“Where was my revelation? What had happened to my epiphany?”

And then I had an epiphany. In an ideal world, I would have had this revelation against the backdrop of a red-raw sunset over an African plain, but in reality, I was eating lunch at my office desk (the same lunch I have every day, packed in a pink lunchbox and devoured at the chime of 1pm). The revelation? That I was content. I just was. I hadn’t had a crisis because I didn’t need one. My brain wasn’t addled by a totalitarian state. It was just happy. I was just happy.

The revelation was a mildly shocking one. As a more creative person, I’d always expected to rue the monotony of working life. I knew that I was supposed to loathe the grind of the 9-5 workday. I was supposed to be young and angry with the system that forced me out of bed at 7.30 on weekdays. Yet, for now, I wasn’t. I quite enjoyed getting the same bus every day, learning about the lives and idiosyncracies of my fellow commuters. I even looked forward to the client review meetings on Friday afternoons.

I’m still not sure what my crisis will be, if it ever happens. Perhaps in 3 years’ time I’ll have a sudden desire to drop everything and become a graphic designer in Norway, or I’ll hit 26 and realise that my lifelong goal was always to become a Conservative politician, but for now, my only revelation to date has been that I don’t need a crisis or a turning point to bring my life into focus. All I need is some feeling of contentment, something to look forward to and a reason to be happy, and that as long as I have that, I’m quite happy to live in the moment and put the crisis off. At least until I’m 40, anyway.

VIDEO: What’s the best thing about being in your twenties?

With the arduous job-hunting, high rents and scary choices, we sometimes forget that being 20-something is seriously exciting.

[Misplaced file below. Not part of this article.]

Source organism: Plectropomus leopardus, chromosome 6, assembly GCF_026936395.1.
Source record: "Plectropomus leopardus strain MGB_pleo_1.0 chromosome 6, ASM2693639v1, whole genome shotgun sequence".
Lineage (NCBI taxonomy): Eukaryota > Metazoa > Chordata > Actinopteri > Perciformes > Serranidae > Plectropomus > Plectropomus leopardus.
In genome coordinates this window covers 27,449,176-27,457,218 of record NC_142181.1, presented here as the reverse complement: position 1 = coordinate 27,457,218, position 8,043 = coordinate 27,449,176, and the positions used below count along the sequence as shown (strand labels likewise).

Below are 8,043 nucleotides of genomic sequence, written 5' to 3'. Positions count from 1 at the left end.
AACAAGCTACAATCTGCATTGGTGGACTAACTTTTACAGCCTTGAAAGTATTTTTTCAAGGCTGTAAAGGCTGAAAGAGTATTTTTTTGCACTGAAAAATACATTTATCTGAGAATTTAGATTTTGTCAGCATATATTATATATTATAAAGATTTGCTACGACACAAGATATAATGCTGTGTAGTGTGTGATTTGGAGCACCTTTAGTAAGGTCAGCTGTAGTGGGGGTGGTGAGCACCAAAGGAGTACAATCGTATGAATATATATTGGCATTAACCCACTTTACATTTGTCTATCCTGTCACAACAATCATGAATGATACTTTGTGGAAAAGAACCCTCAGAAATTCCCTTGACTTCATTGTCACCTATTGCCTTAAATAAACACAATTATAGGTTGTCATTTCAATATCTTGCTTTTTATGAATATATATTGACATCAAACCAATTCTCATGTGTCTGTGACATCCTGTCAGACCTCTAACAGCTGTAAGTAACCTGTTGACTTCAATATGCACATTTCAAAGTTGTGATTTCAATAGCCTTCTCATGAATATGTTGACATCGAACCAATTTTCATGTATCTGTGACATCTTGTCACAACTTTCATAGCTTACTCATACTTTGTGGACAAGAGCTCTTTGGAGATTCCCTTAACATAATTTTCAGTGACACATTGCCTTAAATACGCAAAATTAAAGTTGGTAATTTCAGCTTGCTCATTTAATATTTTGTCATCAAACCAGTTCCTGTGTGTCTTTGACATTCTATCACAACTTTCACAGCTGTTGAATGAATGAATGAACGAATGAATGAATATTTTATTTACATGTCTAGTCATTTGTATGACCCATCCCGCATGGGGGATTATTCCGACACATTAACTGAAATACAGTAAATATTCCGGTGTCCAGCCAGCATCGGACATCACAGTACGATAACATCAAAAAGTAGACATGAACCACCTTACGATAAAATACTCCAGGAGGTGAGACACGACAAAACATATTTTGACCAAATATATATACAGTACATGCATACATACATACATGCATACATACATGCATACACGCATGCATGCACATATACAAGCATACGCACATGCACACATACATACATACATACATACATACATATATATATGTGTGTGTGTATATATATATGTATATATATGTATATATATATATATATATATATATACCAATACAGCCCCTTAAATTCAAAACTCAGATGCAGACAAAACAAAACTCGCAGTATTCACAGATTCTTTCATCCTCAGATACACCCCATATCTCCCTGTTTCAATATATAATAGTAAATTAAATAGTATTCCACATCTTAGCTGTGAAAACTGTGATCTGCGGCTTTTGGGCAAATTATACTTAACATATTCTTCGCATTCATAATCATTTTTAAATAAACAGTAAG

For a nice reminder, we asked four fellow millenials to do a selfie clip each telling us what they like most about their age. Here’s what they said.


Courtesy of justine-reyes, Creative Commons

Courtesy of justine-reyes, Creative Commons




Can dating apps help cure a Quarter-Life Crisis?

In our latest podcast we discuss whether dating apps, such as Tinder, can help make QLCs that little bit easier.

Image courtesy of

Image courtesy of

In an attempt to wade through the world of Plenty of Fish, Tinder and OkCupid! we speak to Eve Simmons of Apphrodite – a new and exciting blog exploring the realms of dating apps. In the podcast we discuss whether dating apps really are helping people, why they’re using them and what you can do to avoid being the perpetually single one amongst your friends. Have a listen and we hope you enjoy our pearls of wisdom.

How can you overcome your Quarter-Life Crisis? Interview with life coach Alice Stapleton (Part 2)

Alice Stapleton, life/ career coach,
image courtesy of

So, you’re having a QLC.You don’t like your job, but making a big change seems much too scary. Alice debunked some QLC myths in part 1, here’s part 2 where she tells you what to do next.

 Alice, is there something we can do about this rabbit-in-headlights anxiety, or should we just embrace denial?

Consider what your motivations and interests are. Think about what your priorities are in life.

People used to have one straight career path but generation Y is much more about variety and breadth. There’s the idea of portfolio careers, working part time here and there.

You get scared by thinking: “How do I fit my unique self into this box which I think I should be in?”

Think about where your dream has come from, and if it is still yours. Is this what you want, or is it what your parents want?